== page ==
When this was coupled with Vettel’s dominance the momentum of the championship fight switched to the German and suddenly Ferrari are scrambling looking for speed. The team’s wind tunnels problems have been well documented throughout the season but it shows again just how difficult it will be for Fernando to win the title. If the team cannot develop new parts effecilvey there is little doubt that a third title will be handed to Vettel at the end of the season.

Vettel guns for four in a row

Alonso’s recent problems have given Vettel the ascendancy in the title fight but it would be very unfair to characterise his rise to the top of the standings as fortuitous. Vettel has been faultless throughout the last three races and has been a worthy winner of each with a combination of his trademark speed and consistency.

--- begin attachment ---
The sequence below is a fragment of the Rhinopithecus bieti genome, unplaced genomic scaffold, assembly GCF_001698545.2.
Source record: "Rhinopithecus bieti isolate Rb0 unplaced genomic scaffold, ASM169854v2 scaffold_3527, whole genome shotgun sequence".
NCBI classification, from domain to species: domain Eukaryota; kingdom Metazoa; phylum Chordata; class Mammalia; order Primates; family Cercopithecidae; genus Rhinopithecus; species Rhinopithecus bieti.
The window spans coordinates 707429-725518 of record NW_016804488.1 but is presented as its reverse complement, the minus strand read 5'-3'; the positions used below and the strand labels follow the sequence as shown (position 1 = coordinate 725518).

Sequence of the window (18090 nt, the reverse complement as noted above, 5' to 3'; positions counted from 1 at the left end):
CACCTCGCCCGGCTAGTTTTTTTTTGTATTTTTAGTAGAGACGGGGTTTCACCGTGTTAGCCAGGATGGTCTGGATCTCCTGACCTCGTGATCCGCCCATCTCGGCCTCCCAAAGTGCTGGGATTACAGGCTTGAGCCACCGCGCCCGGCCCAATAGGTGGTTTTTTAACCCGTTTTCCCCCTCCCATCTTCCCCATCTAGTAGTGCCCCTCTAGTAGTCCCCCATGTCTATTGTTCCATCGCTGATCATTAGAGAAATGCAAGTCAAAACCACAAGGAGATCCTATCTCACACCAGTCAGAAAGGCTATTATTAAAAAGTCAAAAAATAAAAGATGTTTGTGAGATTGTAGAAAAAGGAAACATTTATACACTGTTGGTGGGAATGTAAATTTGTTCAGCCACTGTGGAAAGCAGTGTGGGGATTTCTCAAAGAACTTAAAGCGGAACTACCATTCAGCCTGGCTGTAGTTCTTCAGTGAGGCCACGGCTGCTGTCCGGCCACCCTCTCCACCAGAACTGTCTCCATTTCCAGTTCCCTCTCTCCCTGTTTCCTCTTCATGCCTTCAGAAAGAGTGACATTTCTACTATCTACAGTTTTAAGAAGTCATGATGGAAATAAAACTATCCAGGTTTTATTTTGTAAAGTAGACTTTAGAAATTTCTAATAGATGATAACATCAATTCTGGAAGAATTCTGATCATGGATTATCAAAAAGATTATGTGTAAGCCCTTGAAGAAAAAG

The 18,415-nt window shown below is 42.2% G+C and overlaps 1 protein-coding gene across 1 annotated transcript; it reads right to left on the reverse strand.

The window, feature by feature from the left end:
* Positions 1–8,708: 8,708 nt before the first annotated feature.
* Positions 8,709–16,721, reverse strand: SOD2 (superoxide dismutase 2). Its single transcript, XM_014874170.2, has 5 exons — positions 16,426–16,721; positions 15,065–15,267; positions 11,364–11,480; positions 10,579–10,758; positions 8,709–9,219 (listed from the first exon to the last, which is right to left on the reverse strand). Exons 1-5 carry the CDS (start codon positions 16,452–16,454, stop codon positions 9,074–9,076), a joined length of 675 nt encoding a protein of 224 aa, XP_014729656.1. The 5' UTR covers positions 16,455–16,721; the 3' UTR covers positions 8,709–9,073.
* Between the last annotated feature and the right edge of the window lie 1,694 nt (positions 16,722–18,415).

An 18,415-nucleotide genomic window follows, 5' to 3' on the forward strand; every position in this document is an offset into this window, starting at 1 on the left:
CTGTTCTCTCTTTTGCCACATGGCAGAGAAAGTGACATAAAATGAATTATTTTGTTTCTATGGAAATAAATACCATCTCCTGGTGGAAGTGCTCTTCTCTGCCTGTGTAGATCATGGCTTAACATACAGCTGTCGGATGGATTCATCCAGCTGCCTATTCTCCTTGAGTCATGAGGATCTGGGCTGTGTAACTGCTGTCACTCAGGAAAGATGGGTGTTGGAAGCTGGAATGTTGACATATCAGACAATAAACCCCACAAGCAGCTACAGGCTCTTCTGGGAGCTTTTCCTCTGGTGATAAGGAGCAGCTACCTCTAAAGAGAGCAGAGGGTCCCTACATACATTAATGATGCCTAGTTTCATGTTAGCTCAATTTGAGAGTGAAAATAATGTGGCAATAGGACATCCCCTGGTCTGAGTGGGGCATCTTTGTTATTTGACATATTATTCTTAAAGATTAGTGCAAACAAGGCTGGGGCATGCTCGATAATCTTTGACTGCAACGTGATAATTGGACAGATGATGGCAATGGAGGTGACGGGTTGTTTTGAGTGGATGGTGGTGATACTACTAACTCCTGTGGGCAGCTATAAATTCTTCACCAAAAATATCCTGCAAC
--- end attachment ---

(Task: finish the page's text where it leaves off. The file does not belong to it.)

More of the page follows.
After retiring in Italy with his second alternator failure of the year it seemed as though Vettel was out of championship contention but winning in Singapore, Japan and Korea have vaulted him to the title lead. It will also make him very wary of being overconfident of winning the title. He has seen just how quickly the momentum can shift in F1 this year and he will be eager to capitalise on his cars speed again this weekend.

Most teams will have the same configurations as they had at Korea, Indian customs are notoriously difficult to navigate with new parts, so Red Bull should have the advantage this weekend but with McLaren and Ferrari planning new parts for the last three races of the season it is clear that the dye is far from cast on the title fight.